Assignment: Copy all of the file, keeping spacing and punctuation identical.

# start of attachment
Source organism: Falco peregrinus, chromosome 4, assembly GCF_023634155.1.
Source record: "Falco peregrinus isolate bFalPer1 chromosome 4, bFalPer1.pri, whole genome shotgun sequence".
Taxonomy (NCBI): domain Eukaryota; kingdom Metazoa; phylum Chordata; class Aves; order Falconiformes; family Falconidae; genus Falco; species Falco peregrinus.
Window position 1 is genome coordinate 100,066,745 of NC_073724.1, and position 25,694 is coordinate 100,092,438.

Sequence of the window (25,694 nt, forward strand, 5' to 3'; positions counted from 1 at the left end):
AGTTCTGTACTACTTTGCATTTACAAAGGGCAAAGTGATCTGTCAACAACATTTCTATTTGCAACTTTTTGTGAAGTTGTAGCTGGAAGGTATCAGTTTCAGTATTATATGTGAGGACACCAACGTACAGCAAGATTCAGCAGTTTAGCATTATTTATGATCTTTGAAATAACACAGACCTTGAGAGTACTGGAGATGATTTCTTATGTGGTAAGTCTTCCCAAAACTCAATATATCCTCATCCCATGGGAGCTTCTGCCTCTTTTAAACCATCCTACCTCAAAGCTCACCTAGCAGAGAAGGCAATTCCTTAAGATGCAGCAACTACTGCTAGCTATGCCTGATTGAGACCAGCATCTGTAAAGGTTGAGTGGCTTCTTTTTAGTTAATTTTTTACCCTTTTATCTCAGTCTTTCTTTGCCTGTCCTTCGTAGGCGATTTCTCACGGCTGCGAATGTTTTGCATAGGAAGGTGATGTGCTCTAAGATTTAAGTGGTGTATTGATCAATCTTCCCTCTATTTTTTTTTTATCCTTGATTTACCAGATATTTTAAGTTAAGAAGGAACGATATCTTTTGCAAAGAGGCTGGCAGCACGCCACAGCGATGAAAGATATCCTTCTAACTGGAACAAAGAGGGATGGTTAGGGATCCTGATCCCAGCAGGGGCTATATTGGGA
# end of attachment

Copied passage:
Source organism: Falco peregrinus, chromosome 4, assembly GCF_023634155.1.
Source record: "Falco peregrinus isolate bFalPer1 chromosome 4, bFalPer1.pri, whole genome shotgun sequence".
Taxonomy (NCBI): domain Eukaryota; kingdom Metazoa; phylum Chordata; class Aves; order Falconiformes; family Falconidae; genus Falco; species Falco peregrinus.
Window position 1 is genome coordinate 100,066,745 of NC_073724.1, and position 25,694 is coordinate 100,092,438.

Sequence of the window (25,694 nt, forward strand, 5' to 3'; positions counted from 1 at the left end):
AGTTCTGTACTACTTTGCATTTACAAAGGGCAAAGTGATCTGTCAACAACATTTCTATTTGCAACTTTTTGTGAAGTTGTAGCTGGAAGGTATCAGTTTCAGTATTATATGTGAGGACACCAACGTACAGCAAGATTCAGCAGTTTAGCATTATTTATGATCTTTGAAATAACACAGACCTTGAGAGTACTGGAGATGATTTCTTATGTGGTAAGTCTTCCCAAAACTCAATATATCCTCATCCCATGGGAGCTTCTGCCTCTTTTAAACCATCCTACCTCAAAGCTCACCTAGCAGAGAAGGCAATTCCTTAAGATGCAGCAACTACTGCTAGCTATGCCTGATTGAGACCAGCATCTGTAAAGGTTGAGTGGCTTCTTTTTAGTTAATTTTTTACCCTTTTATCTCAGTCTTTCTTTGCCTGTCCTTCGTAGGCGATTTCTCACGGCTGCGAATGTTTTGCATAGGAAGGTGATGTGCTCTAAGATTTAAGTGGTGTATTGATCAATCTTCCCTCTATTTTTTTTTTATCCTTGATTTACCAGATATTTTAAGTTAAGAAGGAACGATATCTTTTGCAAAGAGGCTGGCAGCACGCCACAGCGATGAAAGATATCCTTCTAACTGGAACAAAGAGGGATGGTTAGGGATCCTGATCCCAGCAGGGGCTATATTGGGA